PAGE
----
On Wednesday, November 2, 2022, during Plenary, the Minister of State for Primary Health Care, Margaret Muhanga, told Parliament that the Health Ministry needed Ugx75 billion to implement an Ebola epidemic response strategy.
Muhanga stated that while they had approached the Ministry of Finance to supply the money, the Health Ministry had yet to receive a response. She stated that the ministry was able to raise Shs 2.1 billion from its own funds to respond to the Ebola outbreak.
The same Wednesday afternoon, the US Mission to Uganda tweeted that they had allocated a total of Shs20.9b to Baylor Uganda, Shs14.4b to the Infectious Diseases Institute and Entebbe International Airport, and another Shs24.3b to various United Nations agencies.
The United States has said it is channelling its financial assistance to fight Ebola Virus Disease (EVD) through implementing partners rather than the Ugandan government because it does not want the money to end up in the ‘wrong pockets.’
“Corruption is a very serious challenge,” US Ambassador Natalie Brown said, citing past revelations by the Inspectorate of Government (IG).
According to Ambassador Brown, the money is to support Ebola surveillance and contact tracing, case management, follow-up care for Ebola survivors, diagnostics and laboratories, risk communications and community engagement, infection presentation and control, care and treatment of patients, and also safe and dignified burials.
The Minister of Health, Dr. Ruth Achieng, said that as a ministry, they prefer the donations to be given directly to the ministry and not in kind.
On Wednesday, Brown, said they had donated approximately Shs22.8 billion out of a total of Shs85 billion to the Ministry of Health to support official intervention against the disease, money that Dr Atwine said they had not seen.
A History of Mismanagement
During the COVID-19 pandemic, four employees from the office of the Prime Minister were arrested and charged for having been implicated in a procurement scandal of food items for vulnerable people under lockdown.
The Parliament of Uganda also probed the Uganda Development Bank over the criteria they used to give different companies and businesses funds meant for resilience and recovery during and after the COVID-19 pandemic.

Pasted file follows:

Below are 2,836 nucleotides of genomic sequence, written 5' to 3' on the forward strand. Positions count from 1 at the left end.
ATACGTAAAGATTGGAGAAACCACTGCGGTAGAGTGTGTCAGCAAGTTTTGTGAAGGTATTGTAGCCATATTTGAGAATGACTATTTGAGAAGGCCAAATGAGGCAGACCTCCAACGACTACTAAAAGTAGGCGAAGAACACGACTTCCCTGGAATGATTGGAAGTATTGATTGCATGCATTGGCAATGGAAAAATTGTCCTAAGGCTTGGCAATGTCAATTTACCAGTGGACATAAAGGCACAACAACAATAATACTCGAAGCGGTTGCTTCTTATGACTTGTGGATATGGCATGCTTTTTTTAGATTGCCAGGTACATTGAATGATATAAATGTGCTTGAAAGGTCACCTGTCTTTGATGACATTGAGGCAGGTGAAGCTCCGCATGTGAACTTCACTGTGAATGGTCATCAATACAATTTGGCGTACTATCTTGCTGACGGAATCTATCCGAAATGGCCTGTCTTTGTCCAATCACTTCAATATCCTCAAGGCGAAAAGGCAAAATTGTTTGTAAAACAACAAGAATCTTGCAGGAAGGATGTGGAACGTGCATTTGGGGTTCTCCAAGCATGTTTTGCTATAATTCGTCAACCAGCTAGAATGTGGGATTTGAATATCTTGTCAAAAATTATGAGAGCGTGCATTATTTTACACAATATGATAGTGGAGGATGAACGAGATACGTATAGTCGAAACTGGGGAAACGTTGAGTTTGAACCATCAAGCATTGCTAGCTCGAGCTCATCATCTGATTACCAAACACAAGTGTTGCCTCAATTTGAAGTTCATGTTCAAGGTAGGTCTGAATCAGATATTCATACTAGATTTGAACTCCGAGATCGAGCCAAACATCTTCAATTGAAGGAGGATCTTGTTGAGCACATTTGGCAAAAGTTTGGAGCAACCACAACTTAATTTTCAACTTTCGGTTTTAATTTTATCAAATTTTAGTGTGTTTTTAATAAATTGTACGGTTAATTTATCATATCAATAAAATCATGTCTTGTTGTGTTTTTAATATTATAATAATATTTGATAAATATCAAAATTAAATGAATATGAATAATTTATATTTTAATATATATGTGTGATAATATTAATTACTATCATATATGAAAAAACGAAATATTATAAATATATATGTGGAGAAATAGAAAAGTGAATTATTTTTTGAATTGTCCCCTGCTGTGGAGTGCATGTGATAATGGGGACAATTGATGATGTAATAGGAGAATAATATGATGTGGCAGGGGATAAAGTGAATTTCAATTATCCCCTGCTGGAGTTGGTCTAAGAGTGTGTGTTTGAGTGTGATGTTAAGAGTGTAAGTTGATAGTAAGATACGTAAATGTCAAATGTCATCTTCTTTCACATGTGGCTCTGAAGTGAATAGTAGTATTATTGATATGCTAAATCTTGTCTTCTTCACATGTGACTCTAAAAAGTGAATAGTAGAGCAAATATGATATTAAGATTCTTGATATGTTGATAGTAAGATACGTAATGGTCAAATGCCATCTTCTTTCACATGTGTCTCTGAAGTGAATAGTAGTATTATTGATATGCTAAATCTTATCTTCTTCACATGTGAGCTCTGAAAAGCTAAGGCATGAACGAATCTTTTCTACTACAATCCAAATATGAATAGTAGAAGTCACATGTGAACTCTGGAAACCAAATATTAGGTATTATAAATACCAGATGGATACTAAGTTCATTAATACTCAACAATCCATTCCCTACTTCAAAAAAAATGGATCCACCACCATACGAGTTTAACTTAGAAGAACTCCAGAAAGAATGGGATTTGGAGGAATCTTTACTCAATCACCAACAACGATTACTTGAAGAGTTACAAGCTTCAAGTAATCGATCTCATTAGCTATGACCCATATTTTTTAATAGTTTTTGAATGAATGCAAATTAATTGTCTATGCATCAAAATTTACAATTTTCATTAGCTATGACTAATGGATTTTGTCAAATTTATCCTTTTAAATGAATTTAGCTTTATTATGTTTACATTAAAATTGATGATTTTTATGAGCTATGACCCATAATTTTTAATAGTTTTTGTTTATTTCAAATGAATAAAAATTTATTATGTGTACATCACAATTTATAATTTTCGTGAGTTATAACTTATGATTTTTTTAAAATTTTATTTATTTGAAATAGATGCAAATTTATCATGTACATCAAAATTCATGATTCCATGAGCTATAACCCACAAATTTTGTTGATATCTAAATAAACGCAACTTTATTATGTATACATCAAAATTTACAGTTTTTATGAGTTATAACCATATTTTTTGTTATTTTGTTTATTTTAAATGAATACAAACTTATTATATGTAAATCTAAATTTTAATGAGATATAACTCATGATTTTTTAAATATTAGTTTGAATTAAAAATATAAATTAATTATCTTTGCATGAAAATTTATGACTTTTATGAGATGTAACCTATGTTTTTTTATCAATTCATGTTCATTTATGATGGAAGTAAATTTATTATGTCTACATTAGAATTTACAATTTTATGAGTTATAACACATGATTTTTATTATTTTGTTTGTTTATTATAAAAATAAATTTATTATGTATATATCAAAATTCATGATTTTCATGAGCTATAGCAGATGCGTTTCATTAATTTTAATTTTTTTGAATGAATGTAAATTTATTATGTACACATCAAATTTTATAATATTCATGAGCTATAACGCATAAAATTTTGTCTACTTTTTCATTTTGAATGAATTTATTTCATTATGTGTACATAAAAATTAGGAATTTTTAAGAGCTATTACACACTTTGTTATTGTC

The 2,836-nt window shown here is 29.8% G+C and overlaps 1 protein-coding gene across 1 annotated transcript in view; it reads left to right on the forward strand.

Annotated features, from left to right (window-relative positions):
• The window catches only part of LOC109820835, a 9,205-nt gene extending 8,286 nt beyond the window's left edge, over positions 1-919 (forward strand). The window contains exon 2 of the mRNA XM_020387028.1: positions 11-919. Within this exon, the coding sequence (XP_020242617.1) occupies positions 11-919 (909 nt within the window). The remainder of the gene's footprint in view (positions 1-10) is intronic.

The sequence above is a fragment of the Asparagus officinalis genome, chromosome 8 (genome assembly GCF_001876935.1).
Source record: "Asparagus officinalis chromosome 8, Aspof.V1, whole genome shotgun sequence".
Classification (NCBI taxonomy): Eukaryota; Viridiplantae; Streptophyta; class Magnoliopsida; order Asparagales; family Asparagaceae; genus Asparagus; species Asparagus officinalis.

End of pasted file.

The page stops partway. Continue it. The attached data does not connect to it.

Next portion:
The Parliament of Uganda was not spared of scandal as the President accused them of allocating 10 billion Uganda shillings to themselves as funds for sensitizing the public about COVID-19.
These and many more COVID-19-related scandals cast a lot of mistrust among the public, which looked at the pandemic as a money-making scheme for some top government officials. The mistrust led to many people abandoning SOPs, which in turn escalated the spread of the virus and caused many people to lose their lives.
For a deadly disease such as Ebola, as a country, we should see the Ministry of Health being trustworthy by declaring how much money has been donated, who has donated, and how the funds or donations are going to be used.
The Ministry of Health should work together with other health partners and key stakeholder groups in unison and not in isolation.
The Ministry of Health should provide accountability and updates to the general public on how the available funds have been spent, the successes and the challenges.
With the public trust, it will be easy to follow and adhere to the set guidelines and SOPs, and this way Ebola will be contained and defeated.
Ugandans have defeated Ebola in the past. We can defeat it together this time only if there is trust and commitment from the public and all key stakeholders.
Ebola is here. Ebola is real!